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October 13, 2022
Resources like podcasts and YouTube have revolutionized the ways we communicate and acquire knowledge. Valuable and practical as they are, however, we at Rentouch know what it’s like to feel closely tied to that ancient skill of reading.
Our eyes really cannot help but scan those precious bits of language on paper, giving way to alternative realities and new ideas we had never conceived as possible. Honoring this incredible human skill and all the bookworms in our community, we’ve asked our local experts at Rentouch for some works that have changed the way they practice and engage with their lines of work — and life in general.
If you’re interested in organizational structures…
Spiral Dynamics: Mastering Values, Leadership and Change, by Don Edward Beck and Christopher Cowan
How does one even begin to understand the business world? Contemporary times have fostered higher fragmentation, speed and diversity. This work aims to introduce a new theoretical framework for management systems and business procedures, always focusing on how organizations shift in a fast-paced era. Powerful advice for this unquestionably global marketplace.
Tribal Unity: Getting from Teams to Tribes by Creating a One Team Culture, by Em Campbell-Pretty
What makes a company an awesome workspace? If a toxic work culture is your worst nightmare, Campbell-Pretty tells a thrilling story of how a dull environment was transformed into a case study of successful cohesion. An inspiring resource for those looking for connections that really resonate across the board!
To learn more about agile software and easy flow development…
Agile Software Requirements: Lean Requirements Practices for Teams, Programs, and the Enterprise, by Dean Leffingwell
In our video series, we often approach the way regulatory requirements and agile practices converge. Leffingwell also defends that lean application development and requirements can coexist peacefully if one knows how to shape a model that is both compliant and lightweight. From software testing to program management, all levels of development can benefit from this comprehensive work.
The Principles of Product Development Flow, by Donald Reinertsen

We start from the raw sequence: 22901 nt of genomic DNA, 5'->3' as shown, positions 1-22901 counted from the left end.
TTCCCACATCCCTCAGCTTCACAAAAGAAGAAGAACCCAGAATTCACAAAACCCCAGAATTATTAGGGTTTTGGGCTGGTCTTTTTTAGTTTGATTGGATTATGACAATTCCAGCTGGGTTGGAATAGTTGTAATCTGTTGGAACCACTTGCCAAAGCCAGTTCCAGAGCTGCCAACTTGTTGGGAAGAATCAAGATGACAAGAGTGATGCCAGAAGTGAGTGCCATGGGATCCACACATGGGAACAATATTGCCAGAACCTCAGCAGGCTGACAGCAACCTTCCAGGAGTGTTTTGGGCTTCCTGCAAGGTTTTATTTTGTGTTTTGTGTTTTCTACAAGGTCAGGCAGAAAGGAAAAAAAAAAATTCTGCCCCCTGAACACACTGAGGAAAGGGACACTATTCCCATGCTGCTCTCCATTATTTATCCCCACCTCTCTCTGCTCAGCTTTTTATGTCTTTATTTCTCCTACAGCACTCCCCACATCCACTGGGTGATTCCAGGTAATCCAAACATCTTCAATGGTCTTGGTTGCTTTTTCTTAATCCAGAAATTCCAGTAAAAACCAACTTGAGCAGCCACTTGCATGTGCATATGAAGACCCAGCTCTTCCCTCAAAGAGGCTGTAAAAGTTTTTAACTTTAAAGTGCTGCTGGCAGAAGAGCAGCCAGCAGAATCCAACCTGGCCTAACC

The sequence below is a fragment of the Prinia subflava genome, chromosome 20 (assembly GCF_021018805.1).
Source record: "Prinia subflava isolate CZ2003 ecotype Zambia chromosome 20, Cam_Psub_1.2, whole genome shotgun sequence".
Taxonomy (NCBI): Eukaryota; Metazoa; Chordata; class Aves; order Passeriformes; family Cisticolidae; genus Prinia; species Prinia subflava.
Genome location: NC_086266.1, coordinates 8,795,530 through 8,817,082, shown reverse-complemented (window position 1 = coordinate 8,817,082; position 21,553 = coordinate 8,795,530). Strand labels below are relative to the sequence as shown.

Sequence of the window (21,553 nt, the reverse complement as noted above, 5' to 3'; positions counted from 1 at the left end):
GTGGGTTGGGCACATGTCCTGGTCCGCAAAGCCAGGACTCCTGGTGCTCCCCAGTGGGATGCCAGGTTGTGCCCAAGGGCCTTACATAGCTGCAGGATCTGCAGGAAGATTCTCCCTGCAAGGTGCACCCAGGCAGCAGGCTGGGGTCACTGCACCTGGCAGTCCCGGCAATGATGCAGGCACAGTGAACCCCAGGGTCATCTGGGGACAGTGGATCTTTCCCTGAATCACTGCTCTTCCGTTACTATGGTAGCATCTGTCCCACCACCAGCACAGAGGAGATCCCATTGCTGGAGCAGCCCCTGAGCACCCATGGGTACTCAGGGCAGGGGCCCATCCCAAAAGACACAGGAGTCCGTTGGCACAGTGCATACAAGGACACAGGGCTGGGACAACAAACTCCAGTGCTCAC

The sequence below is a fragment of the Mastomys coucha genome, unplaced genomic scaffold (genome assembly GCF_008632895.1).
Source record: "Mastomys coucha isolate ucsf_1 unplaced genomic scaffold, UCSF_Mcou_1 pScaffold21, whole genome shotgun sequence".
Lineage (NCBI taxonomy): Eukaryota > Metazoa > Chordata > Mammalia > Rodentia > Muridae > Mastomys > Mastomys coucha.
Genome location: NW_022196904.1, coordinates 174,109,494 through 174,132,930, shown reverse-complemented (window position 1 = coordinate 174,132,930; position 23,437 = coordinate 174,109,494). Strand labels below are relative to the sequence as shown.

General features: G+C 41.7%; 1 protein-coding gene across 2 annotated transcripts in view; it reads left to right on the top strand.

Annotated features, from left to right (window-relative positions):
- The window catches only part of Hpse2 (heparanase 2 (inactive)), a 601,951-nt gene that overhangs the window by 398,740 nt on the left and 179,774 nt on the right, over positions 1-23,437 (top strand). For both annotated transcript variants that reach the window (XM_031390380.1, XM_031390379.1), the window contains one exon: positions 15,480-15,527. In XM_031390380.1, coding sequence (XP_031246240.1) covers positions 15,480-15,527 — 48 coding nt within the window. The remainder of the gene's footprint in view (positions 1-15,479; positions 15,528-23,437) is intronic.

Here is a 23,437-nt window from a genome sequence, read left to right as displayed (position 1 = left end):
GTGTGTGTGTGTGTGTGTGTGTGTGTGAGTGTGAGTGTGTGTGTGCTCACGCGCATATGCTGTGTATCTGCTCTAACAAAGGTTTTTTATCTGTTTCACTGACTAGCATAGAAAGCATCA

Managing how queues form is a crucial skill for product development. As Reinertsen comes to show, a lack of queue discipline can deeply undermine the quality of the project by creating unnecessary saturation. Read on to see what roadmaps the author suggests for this structural issue.
Total psychology geek? We’ve also got you covered:
The Tipping Point, by Malcolm Gladwell
Many great historical and cultural movements were born from a humble, yet transforming spark: an idea. In this thought-provoking book, Gladwell explores the tipping point phenomenon, the moment a small thought can cross a threshold into worldwide influence.
Principles: Life and Work, by Ray Dalio
Ray Dalio spent a normal, middle-class childhood in a Long Island neighborhood in the 50s. Now, he is one of Time’s 100 most influential people in the world. In this work, the world-renowned investor offers us some insight on what gave Bridgewater an effective work culture: relentless principles of idea meritocracy and ingrained transparency. A wonderful book for those trying to understand how business management, as well as life itself, can be understood through courageous decision-making.
Mindset: The New Psychology of Success, by Carol Dweck
After decades of academic research, Dweck has come into a groundbreaking discovery: success can be determined by how we position ourselves in the face of struggle. If grit is in your skillset, you’ll find that talent is actually an ability that has been nurtured. After all, cultivating a mindspace focused on growth can be a godsend for all circles of society, spanning from athletes, teachers and social workers all the way to the intimate sphere of thoughtful parenting.
In "PI Planning Therapy" Shane Harrison will give tips on various other problems sent to us by the SAFe community. Click here to watch the full show.
Everyone who’s a fan of paper sticky notes, who works in a Scrum or Kanban team and at the same time uses some ALM tool, has already thought about the optimal solution how these two worlds could be combined. Am I right? Now with one Scrum board of one team, the effort to keep it synchronized with an ALM tool is still manageable...
Develop on cadence is the heart beat of an Agile Release Train and the PI Planning essential to align teams across the ART. If the event runs with distributed teams, it takes place simultaneously at multiple locations. It’s no secret that doing distributed big room plannings is a challenge both operationally and communicatively.